On June 30, the New York City Council approved a budget with billions of dollars in cuts as the city continues to reel from the impact of the COVID-19 pandemic. From the city’s schools to its parks and libraries to its support for the arts — almost every department and agency will take a hit. And there may be worse to come as the city’s budget blues could continue well into 2021 and 2022.
New York has been down this path before. And while there are some significant differences between the fiscal crisis of the mid-1970s and the emergency we face today, the similarities are striking as well, especially the harm that could be done to the city’s multi-racial working class.
To help make sense of this moment, we spoke with Kim Phillips-Fein, a professor of history at New York University and author of Fear City: New York’s Fiscal Crisis And The Rise of Austerity Politics. Published in 2017, Fear City is widely considered to be the definitive account of the fiscal crisis that did so much to shape the neoliberal politics and the economics of the New York we live in today.
What is your reaction to the budget that passed city Council and the impact it will have on the people of New York City?
This is a pretty depressing budget. The budget features substantial cuts at a moment of real crisis. These cuts threaten to make the city’s problems worse by raising unemployment and by ending important services. But more deeply, the city’s inability to invest in public health and in the improvements that might make it possible for schools to open safely reflects a failure to meet the demands of the health crisis in a meaningful way.
Cycling back to the fiscal crisis of the mid-1970s, can you describe what that was and why our understanding of what happened then is relevant today?
In the early 1970s, there was a growing gap between New York City’s expenses and its revenues. For some time, the city tried to paper this over in different ways, primarily through short-term borrowing and by disguising the gap in its budget. Eventually there ceased to be a market for the city’s debt. The banks that financed the city said that they would no longer do so. Over most of 1975, the city actually looked like it might have to go bankrupt or default on its debt and enter into bankruptcy court because there was no clear way that it was actually going to continue to meet its payroll.
At the end of that year, the federal government came forward with a set of loans — buttressed by public sector worker unions that bought a lot of city debt — on the condition that the city move towards a truly balanced budget and make a set of intense budget cuts that ultimately led to the layoffs of about 20 percent of the municipal workforce.
This was a very sharp reduction of resources at a moment when the city was reeling from a set of political and economic problems — rising poverty, a much higher homicide rate than we have today, a wave of arson in the South Bronx and Bushwick.
In the conventional retelling of the fiscal crisis, the intense austerity that was imposed on New York is presented as a morality tale about how a city that lived beyond its means got its comeuppance.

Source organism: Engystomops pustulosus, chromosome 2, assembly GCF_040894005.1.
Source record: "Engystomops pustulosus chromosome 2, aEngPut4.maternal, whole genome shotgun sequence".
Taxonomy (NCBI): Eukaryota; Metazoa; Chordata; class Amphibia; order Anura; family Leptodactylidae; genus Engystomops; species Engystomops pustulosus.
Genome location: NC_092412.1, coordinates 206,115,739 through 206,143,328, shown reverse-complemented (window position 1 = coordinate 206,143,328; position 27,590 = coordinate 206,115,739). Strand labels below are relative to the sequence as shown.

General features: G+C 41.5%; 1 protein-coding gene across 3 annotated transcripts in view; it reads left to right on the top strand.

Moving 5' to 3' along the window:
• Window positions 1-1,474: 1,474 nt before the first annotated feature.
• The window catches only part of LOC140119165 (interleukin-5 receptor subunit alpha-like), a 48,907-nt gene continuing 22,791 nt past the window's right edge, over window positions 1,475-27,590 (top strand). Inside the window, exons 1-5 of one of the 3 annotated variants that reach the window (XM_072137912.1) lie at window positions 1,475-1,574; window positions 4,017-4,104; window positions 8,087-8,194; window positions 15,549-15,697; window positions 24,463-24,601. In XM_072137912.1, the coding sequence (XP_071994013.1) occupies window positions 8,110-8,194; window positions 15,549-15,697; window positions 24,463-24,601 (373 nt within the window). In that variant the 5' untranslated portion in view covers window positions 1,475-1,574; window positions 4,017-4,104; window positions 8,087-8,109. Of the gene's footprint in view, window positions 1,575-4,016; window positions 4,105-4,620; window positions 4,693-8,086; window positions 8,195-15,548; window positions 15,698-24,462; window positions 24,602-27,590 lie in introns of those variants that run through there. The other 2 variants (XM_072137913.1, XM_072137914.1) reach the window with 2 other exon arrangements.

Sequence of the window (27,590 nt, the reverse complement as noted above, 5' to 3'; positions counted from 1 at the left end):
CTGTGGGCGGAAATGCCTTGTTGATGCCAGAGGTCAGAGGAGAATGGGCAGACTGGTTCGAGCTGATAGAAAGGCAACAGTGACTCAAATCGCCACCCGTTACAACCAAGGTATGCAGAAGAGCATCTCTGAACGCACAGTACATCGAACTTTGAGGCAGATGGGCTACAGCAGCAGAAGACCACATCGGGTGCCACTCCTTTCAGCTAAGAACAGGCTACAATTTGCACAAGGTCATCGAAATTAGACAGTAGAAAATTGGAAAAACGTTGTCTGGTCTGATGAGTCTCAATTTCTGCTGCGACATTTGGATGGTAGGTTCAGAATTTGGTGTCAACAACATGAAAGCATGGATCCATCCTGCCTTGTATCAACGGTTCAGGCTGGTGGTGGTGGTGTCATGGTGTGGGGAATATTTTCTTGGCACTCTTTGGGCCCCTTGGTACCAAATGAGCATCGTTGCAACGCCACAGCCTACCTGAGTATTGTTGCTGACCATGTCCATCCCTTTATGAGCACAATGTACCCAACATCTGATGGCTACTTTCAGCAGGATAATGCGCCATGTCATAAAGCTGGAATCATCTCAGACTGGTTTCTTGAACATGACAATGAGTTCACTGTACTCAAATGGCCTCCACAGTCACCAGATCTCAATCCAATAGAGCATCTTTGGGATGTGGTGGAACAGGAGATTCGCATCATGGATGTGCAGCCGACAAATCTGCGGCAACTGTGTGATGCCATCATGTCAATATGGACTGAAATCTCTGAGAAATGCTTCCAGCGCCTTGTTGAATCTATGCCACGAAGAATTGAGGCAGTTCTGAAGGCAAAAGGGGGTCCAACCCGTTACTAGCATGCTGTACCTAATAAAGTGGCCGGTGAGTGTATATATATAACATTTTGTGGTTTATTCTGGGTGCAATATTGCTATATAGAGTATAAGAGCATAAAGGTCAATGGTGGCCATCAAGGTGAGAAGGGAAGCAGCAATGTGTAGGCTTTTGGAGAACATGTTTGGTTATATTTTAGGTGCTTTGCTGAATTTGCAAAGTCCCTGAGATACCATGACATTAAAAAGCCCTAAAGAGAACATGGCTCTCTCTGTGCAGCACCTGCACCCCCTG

New York in the post-World War II period had a very ambitious, expansive city government. There was a much larger public hospital system. The public transit was unparalleled, as was the library system and the parks. In the City University of New York, it had a free public university that was growing and expanding its student body and its number of campuses over the post-war years.
But what tripped up the city wasn’t just that it had all these expenses. It also got caught in the snare of federal policies that had encouraged suburban flight and deindustrialization and local policies that failed to keep the city’s industrial base. There was also the deregulation of the financial sector in the 1970s, which meant that many banks were less interested in municipal debt than they had been earlier. These factors together among others are why the city was not responsible alone for the problems that came onto it. It was caught in this moment of change. That’s really what led to the fiscal crisis.
Then as now, there was a Republican administration in Washington with Gerald Ford as president and the famous Daily News headline, “Ford to City: Drop Dead.” We seem to be facing a similar indifference from the Trump administration right now.
The Ford administration was actually split in some ways about New York. Ford’s vice president was Nelson Rockefeller, who had been the governor of New York State and had overseen the expansion of debt in both New York City and State. On the other side, there were a set of people, including Treasury Secretary William Simon, who came out of the municipal bonds industry, who was furiously, ideologically opposed to aiding New York. Ford’s Chief of Staff Donald Rumsfeld was also very intensely opposed. They believed the city was too generous, that it was an example of liberalism in microcosm and that the city’s failure would teach a lesson to any government, including the federal government, of the dangers of entitlement programs.